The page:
Friday, 9 June 2017

Hours and days

The past few months of video and music collaborations have involved two outstanding poets, and continued work with a long-time favourite musician...

The Last Days



Full credits and poem

'The Last Days' began in a way a couple of years ago, when I first heard the voice of Lucy English in other poetry films arising from the (now disappeared) Poetry Storehouse website. Lucy's voice and poetry remained with me over time, arising at odd moments in the course of my daily life. Then, in 2016, I saw on social media a call-out for new film collaborators for her multi-artist film and poetry project, 'The Book of Hours'. Exploring further, I found extraordinary films from Eduardo Yagüe, Marc Neys, Helen Dewbery, Matt Mullins and excellent others, all in collaboration with Lucy. As a whole collection, 'The Book of Hours' is a calendar of poetry films to encourage reflection. Excited at the prospect of being involved in this ambitious and awesome project, I made contact with Lucy. After a couple of brief email exchanges, I sent over a first draft assembly of images from a 1942 film by Joseph Losey and John Ferno, found in the public domain at the Prelinger Archives. This film, 'A Child Went Forth', was distributed at the time by the US National Association of Nursery Educators. Among other things, it dealt with the potential problem of wartime evacuation of city children. The images are sensitive portraits of children in various activities at a summer camp. I coupled selected images from this film with an audio recording found at ABC Radio National, of Lucy reading an earlier poem she had written. Lucy liked what I had done with this first draft of the film, but felt she wanted to write a new poem taking the images as inspiration. So earlier this year she sent over a new poem and voice recording. We went through a few more drafts of the film. I re-edited the voice and footage to three separate music pieces, giving a very different tone to each draft. We chose to go with a gentle piece by Kevin MacLeod, found on Creative Commons license. These three elements comprise the film, a lullaby for dark times and a call to the future.


25 January



Full credits and poem

By coincidence, the two other videos in this blog entry are both drawn from a poetry collection that also has a calendar theme. Dave Bonta's book, 'Ice Mountain', was released earlier in the year and I was quick to order a copy. I have been following Dave's writing on the net for the past few years, and also made two earlier videos from his writing: 'Anatomy' and 'native land remix'. 'Ice Mountain' was written from Dave's daily observations in the rural part of Pennsylvania where he lives. He also regularly publishes photos, including of his regular walks in this landscape. As with his individual poems, he releases these on Creative Commons license, allowing other artists to adapt his work into new forms. I love both poetry and images here so the idea naturally arose to combine the elements in video. '25 January' was the poem I chose to explore first. The video is a simple audio-visual presentation of the words of the poem as text subtitles, accompanied by selected images from Dave's collection. Music is by Josh Woodward, also on Creative Commons license.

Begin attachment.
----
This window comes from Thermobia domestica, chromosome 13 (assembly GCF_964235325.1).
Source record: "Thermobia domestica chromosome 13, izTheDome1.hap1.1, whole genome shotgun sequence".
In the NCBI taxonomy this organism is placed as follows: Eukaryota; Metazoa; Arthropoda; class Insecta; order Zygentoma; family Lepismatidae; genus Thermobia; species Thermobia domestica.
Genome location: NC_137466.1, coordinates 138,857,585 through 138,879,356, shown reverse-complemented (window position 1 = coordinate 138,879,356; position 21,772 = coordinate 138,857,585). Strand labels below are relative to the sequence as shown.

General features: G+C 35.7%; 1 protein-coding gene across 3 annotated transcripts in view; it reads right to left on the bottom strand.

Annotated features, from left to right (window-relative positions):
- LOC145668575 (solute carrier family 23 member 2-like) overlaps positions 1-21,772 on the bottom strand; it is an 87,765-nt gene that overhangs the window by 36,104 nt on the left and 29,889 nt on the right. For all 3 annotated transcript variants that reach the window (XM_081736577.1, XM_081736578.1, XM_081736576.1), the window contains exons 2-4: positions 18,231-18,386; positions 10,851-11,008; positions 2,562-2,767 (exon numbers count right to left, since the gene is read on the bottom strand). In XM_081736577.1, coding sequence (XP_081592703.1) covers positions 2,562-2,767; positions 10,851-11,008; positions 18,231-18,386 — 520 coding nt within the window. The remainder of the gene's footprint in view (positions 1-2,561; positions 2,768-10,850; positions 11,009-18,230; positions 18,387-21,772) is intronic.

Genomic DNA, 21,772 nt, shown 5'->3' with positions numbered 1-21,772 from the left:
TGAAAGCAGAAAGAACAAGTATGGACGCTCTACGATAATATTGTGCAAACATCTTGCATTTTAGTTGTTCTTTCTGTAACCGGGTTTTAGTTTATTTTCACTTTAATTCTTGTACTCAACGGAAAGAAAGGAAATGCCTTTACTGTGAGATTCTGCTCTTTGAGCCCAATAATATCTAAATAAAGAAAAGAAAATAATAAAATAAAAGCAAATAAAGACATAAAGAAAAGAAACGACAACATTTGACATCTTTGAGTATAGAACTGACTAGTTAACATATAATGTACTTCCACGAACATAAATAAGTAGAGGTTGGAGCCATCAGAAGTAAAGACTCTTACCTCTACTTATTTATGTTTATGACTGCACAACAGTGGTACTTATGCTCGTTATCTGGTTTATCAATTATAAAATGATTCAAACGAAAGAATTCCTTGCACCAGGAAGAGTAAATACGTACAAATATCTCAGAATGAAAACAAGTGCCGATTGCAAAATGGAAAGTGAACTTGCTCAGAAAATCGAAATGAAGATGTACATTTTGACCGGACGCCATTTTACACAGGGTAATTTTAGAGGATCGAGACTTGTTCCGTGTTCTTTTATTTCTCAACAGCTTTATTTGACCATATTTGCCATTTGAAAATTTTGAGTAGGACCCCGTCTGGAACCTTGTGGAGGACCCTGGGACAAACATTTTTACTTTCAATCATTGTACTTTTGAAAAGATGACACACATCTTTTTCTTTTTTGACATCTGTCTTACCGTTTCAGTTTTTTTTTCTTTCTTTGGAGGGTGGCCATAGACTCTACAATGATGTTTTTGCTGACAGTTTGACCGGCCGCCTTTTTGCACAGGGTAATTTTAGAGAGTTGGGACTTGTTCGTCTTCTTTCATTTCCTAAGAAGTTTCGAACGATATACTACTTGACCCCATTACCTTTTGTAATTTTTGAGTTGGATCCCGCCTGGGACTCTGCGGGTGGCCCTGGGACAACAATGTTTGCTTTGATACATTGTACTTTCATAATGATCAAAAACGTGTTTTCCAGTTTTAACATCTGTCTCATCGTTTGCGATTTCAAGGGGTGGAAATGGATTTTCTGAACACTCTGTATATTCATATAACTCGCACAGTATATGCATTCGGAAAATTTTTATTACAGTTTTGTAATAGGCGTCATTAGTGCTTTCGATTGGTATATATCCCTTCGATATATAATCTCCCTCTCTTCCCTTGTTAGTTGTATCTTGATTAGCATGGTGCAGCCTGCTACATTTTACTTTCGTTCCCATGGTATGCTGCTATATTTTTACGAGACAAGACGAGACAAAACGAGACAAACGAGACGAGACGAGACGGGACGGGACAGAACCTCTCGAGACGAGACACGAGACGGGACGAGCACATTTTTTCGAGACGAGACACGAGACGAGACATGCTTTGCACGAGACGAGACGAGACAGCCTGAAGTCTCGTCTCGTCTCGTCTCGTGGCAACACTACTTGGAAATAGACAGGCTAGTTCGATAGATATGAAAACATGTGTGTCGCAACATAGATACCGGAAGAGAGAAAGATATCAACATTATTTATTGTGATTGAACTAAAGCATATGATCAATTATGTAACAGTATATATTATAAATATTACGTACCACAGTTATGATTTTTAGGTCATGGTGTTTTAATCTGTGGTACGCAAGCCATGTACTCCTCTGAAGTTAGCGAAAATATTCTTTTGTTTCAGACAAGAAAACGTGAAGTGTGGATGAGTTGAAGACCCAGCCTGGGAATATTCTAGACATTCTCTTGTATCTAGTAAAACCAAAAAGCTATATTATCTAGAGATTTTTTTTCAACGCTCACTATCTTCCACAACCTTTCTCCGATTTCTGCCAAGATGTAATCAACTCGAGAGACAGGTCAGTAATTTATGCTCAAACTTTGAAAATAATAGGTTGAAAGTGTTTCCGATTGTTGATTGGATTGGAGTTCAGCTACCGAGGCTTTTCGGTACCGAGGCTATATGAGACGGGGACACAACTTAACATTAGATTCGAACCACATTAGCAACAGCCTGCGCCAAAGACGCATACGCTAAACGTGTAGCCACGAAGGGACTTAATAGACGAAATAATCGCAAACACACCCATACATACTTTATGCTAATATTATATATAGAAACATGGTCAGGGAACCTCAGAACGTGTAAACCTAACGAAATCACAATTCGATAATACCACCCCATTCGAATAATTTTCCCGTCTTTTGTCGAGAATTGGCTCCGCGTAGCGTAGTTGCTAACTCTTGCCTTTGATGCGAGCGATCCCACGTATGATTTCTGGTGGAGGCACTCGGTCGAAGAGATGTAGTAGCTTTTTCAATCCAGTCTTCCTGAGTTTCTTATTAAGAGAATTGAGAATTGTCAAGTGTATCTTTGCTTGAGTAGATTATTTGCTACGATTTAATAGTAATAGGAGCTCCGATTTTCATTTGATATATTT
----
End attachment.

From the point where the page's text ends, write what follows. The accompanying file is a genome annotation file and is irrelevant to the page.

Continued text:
7 March



Full credits and poem

After I had sent the first video to Dave, we discussed the possibility of me making another. This time I was interested in his poem called '7 March'. Dave suggested the possibility of including some of my vocals in the soundtrack. To this end, I contacted long-time music collaborator, Paul Foster (aka Dementio13 and other monikers). He was open to the idea, so I recorded some improvised singing of the poem and sent it over to him. Paul then composed the music piece around my vocals. I then found some magnificent footage of snow falling in a forest on the royalty-free video site, Videoblocks. From there I played with the elements in editing until I found a good fit for the images and sound together. The two videos are quite contrasting in their treatment of the poems. The first is very simple, the second with a touch of the epic. I enjoyed working on them one after the other, approaching each quite differently. It's always a delight to create video with Dave's marvellous creative output. He published both videos on the Via Negativa website.


On The Beat Of A Breath



Full credits and poem

In between other projects for both of us, Paul Foster managed to also sneak in a new music release featuring my spoken vocals. These I recorded from a poem by Rachel Dacus, published some years ago on Creative Commons license at The Poetry Storehouse. A wonderful surprise from Paul this was, as I had not been expecting it. I am once again grateful for being a part of his fantastic sounds. The release was recently reviewed on the music site, 'The Book of Lies'.

Over the past few months, there have also been a number of appearances of earlier videos at festivals and events, and on various websites internationally. 'Dictionary Illustrations', 'One Dream Opening Into Many' and 'Joining the Lotus Eaters', all selected last year for the Ó Bhéal Poetry Film Competition in Ireland, continued their screening life in a touring program at the Belfast Film Festival. 'Dictionary Illustrations' was also screened as a finalist at the Weimar Poetry Film Competition in Germany. 'First Grade Activist' was screened at the 'Sinestesia' event in Barcelona. 'Double Life' was included in the first issue of a new UK-based online poetry film journal, 'Poetry Film Live'. 'Quadrant' and 'The Last Days' appeared at the US-based 'Moving Poems'. 'Anatomy' appeared at 'Gnarled Oak' journal. Forthcoming screenings include the Juteback Poetry Film Festival in the US and the MiX conference at Bath Spa University in the UK. More on these next time!